Academic journal article
By Pitelis, C. N.
Journal of Economic Issues , Vol. 32, No. 4
The aim of this paper is to critically assess the contribution of transaction costs economics (TCE) in explaining the nature of the firm. TCE suffers from conceptual problems and lacks a historical-evolutionary basis. The pursuit of a historically informed evolutionary perspective exposes the limits of TCE and points to the need for a synthetic, integrative framework.
Transaction costs economics dates back to Ronald Coase's 1937 classic article. There, Cease claimed that given markets, firms should not exist in the absence of inherent market failures related to, what we call today, transaction costs. Such are costs of measurement, information, bargaining, contracting, enforcing, and policing agreements. Following O.E. Williamson's  now classic book, these costs can be attributed to bounded rationality, opportunism, and asset specificity. The internalization of (imperfect) markets by firms (hierarchies) is said to increase overall efficiency. Firms are the result of a contractual arrangement between those involved in transactions. Removing market inefficiency is seen as both the reason for and effect of firms. Given costs of hierarchy (organization, management costs), the boundary of the firm is defined as being where an extra transaction can take place equally efficiently by organizing this transaction by the market or another firm. Accordingly, the observed market-hierarchy mix enhances overall efficiency. Market internalization, due to transaction costs, can also explain the evolution and strategies of firms, notably vertical integration, the M-form organization, the conglomerate, and the transnational corporation (TNC) [Williamson 1981]. Hybrid forms of organization, such as strategic alliances, networks, equity joint ventures, etc., can also be attributed to the quest for efficiency, a progression from markets to hybrids to hierarchies [Williamson 1993]. In short, the quest for efficiency explains why firms, hybrids, and markets exist. Efficiency is also the outcome of the process.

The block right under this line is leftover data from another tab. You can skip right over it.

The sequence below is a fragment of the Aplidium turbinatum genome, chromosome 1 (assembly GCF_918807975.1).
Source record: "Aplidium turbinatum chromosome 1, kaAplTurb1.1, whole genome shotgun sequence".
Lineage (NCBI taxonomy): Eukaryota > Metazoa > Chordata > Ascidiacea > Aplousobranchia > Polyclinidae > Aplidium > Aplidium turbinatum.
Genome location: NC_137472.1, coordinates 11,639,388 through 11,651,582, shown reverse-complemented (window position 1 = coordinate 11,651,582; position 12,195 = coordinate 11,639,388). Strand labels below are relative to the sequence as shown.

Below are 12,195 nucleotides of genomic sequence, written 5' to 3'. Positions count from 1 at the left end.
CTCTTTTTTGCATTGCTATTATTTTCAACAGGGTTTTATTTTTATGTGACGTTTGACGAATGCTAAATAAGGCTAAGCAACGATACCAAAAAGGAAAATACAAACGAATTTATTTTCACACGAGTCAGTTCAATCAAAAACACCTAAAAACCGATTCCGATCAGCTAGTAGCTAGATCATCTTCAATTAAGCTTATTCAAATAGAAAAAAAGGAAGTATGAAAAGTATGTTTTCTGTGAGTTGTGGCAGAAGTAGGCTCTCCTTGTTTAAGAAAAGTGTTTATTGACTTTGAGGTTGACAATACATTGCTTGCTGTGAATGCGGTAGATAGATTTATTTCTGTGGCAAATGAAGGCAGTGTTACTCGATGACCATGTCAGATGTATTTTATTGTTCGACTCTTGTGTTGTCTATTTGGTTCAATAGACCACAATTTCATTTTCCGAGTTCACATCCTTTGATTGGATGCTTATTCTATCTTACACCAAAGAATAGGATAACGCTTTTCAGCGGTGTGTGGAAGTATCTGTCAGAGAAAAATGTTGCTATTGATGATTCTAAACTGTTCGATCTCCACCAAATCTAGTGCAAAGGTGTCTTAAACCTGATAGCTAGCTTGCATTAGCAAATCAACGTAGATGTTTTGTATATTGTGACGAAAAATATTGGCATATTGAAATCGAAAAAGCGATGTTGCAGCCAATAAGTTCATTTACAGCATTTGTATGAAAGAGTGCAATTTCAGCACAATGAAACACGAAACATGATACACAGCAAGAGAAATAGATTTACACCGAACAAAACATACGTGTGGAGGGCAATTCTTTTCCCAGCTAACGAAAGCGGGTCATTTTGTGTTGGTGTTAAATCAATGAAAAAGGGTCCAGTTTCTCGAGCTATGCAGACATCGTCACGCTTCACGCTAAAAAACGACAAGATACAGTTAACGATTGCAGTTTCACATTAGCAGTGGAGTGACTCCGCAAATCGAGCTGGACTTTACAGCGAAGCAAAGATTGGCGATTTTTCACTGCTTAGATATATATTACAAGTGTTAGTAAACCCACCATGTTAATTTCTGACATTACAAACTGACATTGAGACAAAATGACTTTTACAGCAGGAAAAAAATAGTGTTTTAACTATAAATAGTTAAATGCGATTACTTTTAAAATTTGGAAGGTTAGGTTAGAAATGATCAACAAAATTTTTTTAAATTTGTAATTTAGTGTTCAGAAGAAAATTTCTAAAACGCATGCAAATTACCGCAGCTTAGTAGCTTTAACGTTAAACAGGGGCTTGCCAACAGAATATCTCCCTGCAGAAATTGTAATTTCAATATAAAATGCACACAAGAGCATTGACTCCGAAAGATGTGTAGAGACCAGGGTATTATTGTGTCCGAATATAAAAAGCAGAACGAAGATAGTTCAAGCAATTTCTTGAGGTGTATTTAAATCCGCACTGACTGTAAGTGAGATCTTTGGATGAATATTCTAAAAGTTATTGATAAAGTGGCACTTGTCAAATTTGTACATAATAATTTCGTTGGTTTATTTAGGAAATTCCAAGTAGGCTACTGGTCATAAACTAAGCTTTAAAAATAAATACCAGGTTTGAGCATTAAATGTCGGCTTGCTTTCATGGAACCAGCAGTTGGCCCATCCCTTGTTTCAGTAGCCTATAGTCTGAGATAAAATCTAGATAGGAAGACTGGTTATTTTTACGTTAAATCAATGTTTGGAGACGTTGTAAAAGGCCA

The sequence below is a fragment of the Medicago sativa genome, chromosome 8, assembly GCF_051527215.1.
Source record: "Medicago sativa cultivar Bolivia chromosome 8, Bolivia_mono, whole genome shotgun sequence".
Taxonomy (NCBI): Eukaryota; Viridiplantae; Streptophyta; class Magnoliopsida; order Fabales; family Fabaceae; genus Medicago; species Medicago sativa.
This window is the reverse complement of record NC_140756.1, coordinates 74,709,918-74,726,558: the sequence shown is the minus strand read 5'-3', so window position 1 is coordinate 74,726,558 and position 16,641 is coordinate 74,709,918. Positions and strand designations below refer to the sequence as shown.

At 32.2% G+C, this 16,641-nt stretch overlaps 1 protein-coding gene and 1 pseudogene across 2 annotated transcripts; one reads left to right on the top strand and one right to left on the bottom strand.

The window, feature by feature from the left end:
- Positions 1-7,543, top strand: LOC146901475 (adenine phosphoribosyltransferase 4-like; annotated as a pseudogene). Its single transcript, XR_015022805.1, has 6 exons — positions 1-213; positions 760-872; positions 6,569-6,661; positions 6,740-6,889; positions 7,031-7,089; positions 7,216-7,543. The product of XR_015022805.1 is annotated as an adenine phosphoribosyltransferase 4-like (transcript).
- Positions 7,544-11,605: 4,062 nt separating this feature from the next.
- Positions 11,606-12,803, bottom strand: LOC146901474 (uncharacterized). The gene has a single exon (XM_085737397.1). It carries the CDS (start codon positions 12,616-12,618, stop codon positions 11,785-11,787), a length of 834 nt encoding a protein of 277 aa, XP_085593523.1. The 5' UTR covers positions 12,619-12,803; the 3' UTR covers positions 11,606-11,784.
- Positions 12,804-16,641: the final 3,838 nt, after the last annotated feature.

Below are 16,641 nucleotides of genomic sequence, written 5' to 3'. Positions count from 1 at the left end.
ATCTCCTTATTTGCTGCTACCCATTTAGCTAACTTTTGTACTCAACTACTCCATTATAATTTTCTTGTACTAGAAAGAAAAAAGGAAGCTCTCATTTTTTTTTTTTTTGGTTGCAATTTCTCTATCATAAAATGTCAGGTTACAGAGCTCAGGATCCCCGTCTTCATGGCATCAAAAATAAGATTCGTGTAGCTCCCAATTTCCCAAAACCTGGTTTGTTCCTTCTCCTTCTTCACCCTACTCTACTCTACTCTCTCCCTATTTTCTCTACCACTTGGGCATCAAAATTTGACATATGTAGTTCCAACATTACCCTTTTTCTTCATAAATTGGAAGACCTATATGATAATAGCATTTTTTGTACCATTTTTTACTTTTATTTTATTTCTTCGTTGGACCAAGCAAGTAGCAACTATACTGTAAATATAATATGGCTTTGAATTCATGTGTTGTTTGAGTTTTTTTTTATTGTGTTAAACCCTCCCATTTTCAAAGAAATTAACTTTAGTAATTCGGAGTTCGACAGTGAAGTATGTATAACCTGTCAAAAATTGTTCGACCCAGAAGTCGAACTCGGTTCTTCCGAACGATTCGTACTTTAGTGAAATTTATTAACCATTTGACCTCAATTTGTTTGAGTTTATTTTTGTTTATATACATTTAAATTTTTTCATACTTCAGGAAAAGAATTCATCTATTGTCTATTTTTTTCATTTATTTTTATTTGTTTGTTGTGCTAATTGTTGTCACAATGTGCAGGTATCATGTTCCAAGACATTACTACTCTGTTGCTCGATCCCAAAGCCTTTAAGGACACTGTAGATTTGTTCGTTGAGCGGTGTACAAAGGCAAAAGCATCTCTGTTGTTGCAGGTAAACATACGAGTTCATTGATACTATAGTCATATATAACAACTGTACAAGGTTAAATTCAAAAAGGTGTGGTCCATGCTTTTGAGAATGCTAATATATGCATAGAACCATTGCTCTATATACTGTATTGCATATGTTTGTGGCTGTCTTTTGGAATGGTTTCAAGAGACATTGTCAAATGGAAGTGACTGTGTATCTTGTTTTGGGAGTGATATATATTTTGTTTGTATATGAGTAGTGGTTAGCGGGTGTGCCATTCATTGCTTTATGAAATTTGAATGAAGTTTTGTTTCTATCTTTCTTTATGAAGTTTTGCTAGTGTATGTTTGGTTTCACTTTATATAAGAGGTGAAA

Numerous papers and books, some summarized in Y. Eggertson , C.N. Pitelis [1991, 1993], and John Groenewegen , have debated and critiqued the TCE perspective. In this paper, I focus on some conceptual problems of TCE, starting from the conception of the market and moving critically through the main claims of TCE.
Transaction Costs Economics: Some Problems
Our starting point is the important claim of TCE that "in the beginning there were markets." This is the explicit assumption of Coase and can be seen in a quotation from Williamson [1975, 20]. However, this claim need not be true. It depends on the definition of the market and the firm and also on the context and timing, whether we refer to a particular historical context or to the first emergence of firms (and markets). Let us clarify by using Coase as an example.
For Coase, markets differ from firms in that the former rely on voluntary transactions between individuals, while the latter count on the authority of one party over the other, namely, the entrepreneur over the laborer. This is one (arguably narrow) definition of a firm. One can define a firm as a single producer or as a family or friends (partners) cooperatively involved in production. The firm need not be a multiple person hierarchy, which the Coasean firm is.(1) Logically, one could argue that firms (or organizations) precede the market as firms produce while markets may not. Moreover, it could be questioned whether, historically, markets or hierarchies (families, states) appeared first. All of these criticisms are standard in the literature and are by no means original [Pitelis 1993]. They highlight the point that the Coasean firm is only one of many possible definitions of the firm.
Suppose, however, that we accept the Coasean definition. The question then becomes the context and timing one chooses for the beginning. Is it the beginning of a particular historical period or of life in general? …